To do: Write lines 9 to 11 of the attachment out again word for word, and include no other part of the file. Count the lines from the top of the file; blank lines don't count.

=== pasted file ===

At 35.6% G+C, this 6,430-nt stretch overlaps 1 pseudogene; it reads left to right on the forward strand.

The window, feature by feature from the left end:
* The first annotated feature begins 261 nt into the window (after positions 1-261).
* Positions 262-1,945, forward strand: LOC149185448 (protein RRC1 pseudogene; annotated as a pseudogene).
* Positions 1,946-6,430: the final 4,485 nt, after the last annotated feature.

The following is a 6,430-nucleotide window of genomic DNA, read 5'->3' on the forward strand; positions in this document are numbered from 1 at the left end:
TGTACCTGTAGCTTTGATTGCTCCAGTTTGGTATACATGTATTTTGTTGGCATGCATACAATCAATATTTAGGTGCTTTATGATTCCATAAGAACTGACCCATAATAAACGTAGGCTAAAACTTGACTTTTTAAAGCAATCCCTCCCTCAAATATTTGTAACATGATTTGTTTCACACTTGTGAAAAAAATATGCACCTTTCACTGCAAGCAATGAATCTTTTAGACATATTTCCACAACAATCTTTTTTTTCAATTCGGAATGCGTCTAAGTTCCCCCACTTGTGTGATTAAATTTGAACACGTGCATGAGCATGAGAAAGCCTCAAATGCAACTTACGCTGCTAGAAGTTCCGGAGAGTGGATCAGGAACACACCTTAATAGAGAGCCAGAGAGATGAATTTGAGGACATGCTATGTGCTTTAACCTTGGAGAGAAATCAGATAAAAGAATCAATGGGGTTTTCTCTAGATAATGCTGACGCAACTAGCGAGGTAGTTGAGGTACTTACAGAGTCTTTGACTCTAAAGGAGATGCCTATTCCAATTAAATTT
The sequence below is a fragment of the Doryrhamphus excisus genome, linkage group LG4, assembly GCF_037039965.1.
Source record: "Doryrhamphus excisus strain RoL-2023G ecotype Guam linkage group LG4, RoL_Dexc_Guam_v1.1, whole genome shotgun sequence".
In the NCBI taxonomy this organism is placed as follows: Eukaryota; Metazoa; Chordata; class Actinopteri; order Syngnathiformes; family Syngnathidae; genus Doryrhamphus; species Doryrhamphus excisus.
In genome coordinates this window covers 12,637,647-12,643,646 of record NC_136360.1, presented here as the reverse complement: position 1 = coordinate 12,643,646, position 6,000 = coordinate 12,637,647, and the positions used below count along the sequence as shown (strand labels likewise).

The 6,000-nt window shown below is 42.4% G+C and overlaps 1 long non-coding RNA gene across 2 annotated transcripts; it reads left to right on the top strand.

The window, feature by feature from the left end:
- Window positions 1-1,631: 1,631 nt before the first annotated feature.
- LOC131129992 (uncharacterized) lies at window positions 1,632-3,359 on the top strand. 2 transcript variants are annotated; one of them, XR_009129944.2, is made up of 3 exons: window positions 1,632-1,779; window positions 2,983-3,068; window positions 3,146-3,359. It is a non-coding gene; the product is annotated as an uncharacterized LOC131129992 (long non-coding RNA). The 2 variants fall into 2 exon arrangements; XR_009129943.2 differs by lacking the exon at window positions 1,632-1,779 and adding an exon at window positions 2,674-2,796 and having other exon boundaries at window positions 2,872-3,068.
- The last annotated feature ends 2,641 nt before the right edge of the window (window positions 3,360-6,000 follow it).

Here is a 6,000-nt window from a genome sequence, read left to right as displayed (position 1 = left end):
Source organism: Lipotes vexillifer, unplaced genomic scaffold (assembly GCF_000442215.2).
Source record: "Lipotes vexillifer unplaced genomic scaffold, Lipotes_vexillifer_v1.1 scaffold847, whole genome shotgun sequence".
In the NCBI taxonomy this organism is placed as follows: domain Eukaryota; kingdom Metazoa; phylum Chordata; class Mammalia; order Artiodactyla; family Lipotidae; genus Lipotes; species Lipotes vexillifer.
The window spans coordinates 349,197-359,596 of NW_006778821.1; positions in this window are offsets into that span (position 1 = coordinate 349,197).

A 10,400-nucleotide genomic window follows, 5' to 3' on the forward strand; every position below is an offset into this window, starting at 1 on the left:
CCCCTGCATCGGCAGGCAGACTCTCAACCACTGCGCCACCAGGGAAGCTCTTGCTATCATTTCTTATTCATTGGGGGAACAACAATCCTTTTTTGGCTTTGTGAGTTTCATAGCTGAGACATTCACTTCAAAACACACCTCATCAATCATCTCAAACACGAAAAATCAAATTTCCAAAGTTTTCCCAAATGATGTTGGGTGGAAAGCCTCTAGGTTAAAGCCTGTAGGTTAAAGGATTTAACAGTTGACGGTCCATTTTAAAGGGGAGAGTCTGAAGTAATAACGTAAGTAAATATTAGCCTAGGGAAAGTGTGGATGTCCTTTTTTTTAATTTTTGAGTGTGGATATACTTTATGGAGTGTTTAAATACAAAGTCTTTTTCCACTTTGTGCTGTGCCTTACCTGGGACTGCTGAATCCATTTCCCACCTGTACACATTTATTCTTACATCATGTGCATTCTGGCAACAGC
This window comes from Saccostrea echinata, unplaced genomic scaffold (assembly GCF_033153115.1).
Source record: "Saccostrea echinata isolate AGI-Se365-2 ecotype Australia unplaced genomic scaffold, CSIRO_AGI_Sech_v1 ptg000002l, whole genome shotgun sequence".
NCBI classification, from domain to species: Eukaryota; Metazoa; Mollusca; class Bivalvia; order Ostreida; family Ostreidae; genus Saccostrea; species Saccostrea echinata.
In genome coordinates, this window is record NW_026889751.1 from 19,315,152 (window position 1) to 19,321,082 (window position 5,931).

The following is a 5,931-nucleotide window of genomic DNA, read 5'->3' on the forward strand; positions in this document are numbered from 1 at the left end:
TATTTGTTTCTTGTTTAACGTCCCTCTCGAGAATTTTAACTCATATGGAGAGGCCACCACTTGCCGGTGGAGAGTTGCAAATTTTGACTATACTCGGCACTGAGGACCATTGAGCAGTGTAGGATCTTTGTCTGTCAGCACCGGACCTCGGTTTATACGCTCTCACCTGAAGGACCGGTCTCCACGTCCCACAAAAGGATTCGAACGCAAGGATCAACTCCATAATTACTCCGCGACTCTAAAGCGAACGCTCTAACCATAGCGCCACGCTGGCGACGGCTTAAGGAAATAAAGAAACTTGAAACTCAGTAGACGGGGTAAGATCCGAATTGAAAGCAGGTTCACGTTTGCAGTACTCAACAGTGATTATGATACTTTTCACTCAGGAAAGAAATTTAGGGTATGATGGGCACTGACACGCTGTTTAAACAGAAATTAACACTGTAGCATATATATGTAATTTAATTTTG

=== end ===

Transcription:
Source record: "Doryrhamphus excisus strain RoL-2023G ecotype Guam linkage group LG4, RoL_Dexc_Guam_v1.1, whole genome shotgun sequence".
In the NCBI taxonomy this organism is placed as follows: Eukaryota; Metazoa; Chordata; class Actinopteri; order Syngnathiformes; family Syngnathidae; genus Doryrhamphus; species Doryrhamphus excisus.
In genome coordinates this window covers 12,637,647-12,643,646 of record NC_136360.1, presented here as the reverse complement: position 1 = coordinate 12,643,646, position 6,000 = coordinate 12,637,647, and the positions used below count along the sequence as shown (strand labels likewise).